He was one of the best children to ever be a child. Studious. Big-hearted. Responsible. A gifted sousaphonist, with a smile that lit up a room.

Two weeks ago, he got his driver’s license. For graduation, his brothers and cousins and daddy had gotten him a used Jeep. He was almost done ironing out the insurance and registration issues. But he didn’t even get to drive it.

On Monday, he was shot — for nothing, by an unknown gunman — as he rode home from a theater class at Anthony Bean Theater.

He wasn’t an actor. Had never aspired to be one. But his entire crew of friends got jobs through the Mayor’s Summer Youth Employment Program. The program placed him and his friend Trell into the hands of one of the town’s theater legends, Anthony Bean.

Before the first day, they were nervous. They wondered whether they should ask to work backstage.

Then Bean came over and talked with them. They were inspired.

“They understood me and they were trying,” said Bean, who felt an instant stage presence upon meeting Revell. His staff felt it too. “We were all excited. They had a look. He was a handsome young man. I told him that he had the look, the kind of face for this business.”

At home, after a day at the theater, Revell bragged about his job placement. “Other kids may be working but we get to learn all day,” he said, as he wrote out a monologue by hand.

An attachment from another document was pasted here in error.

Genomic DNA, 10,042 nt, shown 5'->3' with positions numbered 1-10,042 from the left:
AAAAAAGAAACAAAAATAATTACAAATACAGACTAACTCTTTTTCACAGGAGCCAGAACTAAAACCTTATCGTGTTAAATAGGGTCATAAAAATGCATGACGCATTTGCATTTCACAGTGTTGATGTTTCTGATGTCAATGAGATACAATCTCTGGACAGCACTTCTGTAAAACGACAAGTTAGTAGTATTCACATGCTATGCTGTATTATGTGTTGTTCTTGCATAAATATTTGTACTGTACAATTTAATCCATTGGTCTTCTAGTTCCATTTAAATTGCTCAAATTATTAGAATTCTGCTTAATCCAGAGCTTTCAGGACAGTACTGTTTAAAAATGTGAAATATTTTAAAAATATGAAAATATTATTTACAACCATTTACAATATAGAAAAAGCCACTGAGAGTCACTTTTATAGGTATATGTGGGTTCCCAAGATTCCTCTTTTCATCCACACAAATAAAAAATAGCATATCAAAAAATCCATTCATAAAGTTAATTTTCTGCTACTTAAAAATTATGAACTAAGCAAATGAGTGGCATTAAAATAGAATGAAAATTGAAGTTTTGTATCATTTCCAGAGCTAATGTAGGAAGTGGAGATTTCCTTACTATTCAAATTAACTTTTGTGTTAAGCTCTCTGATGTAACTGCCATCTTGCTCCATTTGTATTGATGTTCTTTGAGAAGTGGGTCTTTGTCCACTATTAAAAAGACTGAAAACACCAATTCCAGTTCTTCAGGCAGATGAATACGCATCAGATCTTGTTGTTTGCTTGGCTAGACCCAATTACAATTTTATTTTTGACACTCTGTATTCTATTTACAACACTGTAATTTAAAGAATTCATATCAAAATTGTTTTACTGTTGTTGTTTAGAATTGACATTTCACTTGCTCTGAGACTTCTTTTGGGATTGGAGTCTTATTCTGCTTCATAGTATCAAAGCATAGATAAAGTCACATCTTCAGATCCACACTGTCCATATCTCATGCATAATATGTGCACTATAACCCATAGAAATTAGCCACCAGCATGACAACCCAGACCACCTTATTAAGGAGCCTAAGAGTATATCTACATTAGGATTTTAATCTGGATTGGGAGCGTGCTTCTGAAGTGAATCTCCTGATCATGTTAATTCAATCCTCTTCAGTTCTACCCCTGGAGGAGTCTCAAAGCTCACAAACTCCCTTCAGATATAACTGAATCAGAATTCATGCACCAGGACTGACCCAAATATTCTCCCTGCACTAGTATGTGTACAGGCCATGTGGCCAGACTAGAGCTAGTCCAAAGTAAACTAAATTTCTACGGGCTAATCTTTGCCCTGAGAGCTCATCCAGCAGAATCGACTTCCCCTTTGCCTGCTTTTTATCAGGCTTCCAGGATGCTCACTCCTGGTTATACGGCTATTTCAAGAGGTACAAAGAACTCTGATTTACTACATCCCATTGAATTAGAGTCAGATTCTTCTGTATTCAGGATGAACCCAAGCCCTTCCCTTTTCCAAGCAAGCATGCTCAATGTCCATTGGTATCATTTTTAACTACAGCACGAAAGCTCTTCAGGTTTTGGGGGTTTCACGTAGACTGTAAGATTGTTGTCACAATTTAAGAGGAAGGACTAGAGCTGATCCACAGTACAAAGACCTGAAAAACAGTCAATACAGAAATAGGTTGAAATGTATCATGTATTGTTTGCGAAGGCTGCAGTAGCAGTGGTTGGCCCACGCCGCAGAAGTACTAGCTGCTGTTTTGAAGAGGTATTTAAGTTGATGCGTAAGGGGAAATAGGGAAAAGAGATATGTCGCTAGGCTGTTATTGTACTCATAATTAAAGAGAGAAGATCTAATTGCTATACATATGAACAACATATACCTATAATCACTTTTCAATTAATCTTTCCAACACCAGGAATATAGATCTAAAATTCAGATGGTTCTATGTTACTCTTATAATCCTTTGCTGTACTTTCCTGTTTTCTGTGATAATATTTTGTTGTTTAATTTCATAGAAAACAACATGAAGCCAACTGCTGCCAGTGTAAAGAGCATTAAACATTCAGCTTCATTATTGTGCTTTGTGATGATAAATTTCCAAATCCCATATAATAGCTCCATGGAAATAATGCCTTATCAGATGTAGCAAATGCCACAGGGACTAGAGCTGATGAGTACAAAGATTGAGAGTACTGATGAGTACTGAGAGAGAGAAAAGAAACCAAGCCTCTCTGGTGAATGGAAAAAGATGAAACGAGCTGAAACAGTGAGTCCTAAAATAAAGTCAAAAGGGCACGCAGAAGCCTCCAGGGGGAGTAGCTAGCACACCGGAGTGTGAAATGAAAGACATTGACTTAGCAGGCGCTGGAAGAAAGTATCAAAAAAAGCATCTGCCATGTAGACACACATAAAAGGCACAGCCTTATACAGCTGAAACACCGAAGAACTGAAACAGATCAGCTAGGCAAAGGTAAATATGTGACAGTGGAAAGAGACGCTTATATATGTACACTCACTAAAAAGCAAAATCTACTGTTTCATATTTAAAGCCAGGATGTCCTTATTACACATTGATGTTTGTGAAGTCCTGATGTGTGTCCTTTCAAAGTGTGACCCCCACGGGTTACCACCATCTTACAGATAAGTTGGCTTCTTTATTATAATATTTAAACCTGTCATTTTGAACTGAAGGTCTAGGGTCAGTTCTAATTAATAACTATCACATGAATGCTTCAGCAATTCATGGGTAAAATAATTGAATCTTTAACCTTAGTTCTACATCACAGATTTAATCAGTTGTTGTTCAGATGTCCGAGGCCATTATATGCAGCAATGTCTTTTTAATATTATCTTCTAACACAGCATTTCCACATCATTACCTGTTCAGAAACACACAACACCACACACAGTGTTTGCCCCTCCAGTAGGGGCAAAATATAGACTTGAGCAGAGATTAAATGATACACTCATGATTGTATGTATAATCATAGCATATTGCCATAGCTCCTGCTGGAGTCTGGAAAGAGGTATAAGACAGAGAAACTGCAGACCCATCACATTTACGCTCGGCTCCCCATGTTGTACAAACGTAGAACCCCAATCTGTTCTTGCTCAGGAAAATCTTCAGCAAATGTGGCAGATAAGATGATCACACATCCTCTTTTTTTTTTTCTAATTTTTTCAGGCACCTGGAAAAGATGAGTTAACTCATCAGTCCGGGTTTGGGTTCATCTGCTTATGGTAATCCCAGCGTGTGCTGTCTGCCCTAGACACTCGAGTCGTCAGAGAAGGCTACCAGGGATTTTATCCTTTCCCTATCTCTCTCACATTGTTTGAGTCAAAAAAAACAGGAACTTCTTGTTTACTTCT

He’d just graduated from McDonogh 35 High School after attending New Harmony High School for three years, where principal Sunny Summers said that she always went to him whenever she needed student leadership and guidance. 

“He kept other kids on the straight and narrow. Students looked up to him so much. His sense of calm. And his seriousness. I think that’s why he had so much success.”

Though his college admissions process had gotten a little delayed by the pandemic, he decided last week that he was going to try and attend Southern University in Baton Rouge in the fall, along with his girlfriend, Malae. That sort of quick decision-making was possible because of years of hard work that had earned him straight As and a strong ACT score.

Everything seemed possible. Outside his graduation, his brothers Revert and Revon Andrews and his cousins brought their brass band and played as the graduates walked out. There is an image from that moment where Revell is lifted into the air, swinging around, with a big smile on his face.

The picture of potential.

A friend magnet
On Monday, he’d gone to the Anthony Bean program and delivered his monologue. It was about a teen who struggled to learn. “I try my hardest in school, but I am always passing by the skin of my teeth,” said Andrews, as he stood on stage at the Southern University campus in New Orleans, an A-student over-achiever delivering a narrative about a child who didn’t have those abilities.

That was him, putting himself into the shoes of others. Seeing a way to be kind when others might be harsh. Not that he couldn’t rib – he ribbed with the best of them. He clowned. He second-lined. When he and his friends swam at the Stallings Gentilly pool recently, they took a video of him sliding down the playground slide. A happy go-lucky young man with the world in front of him.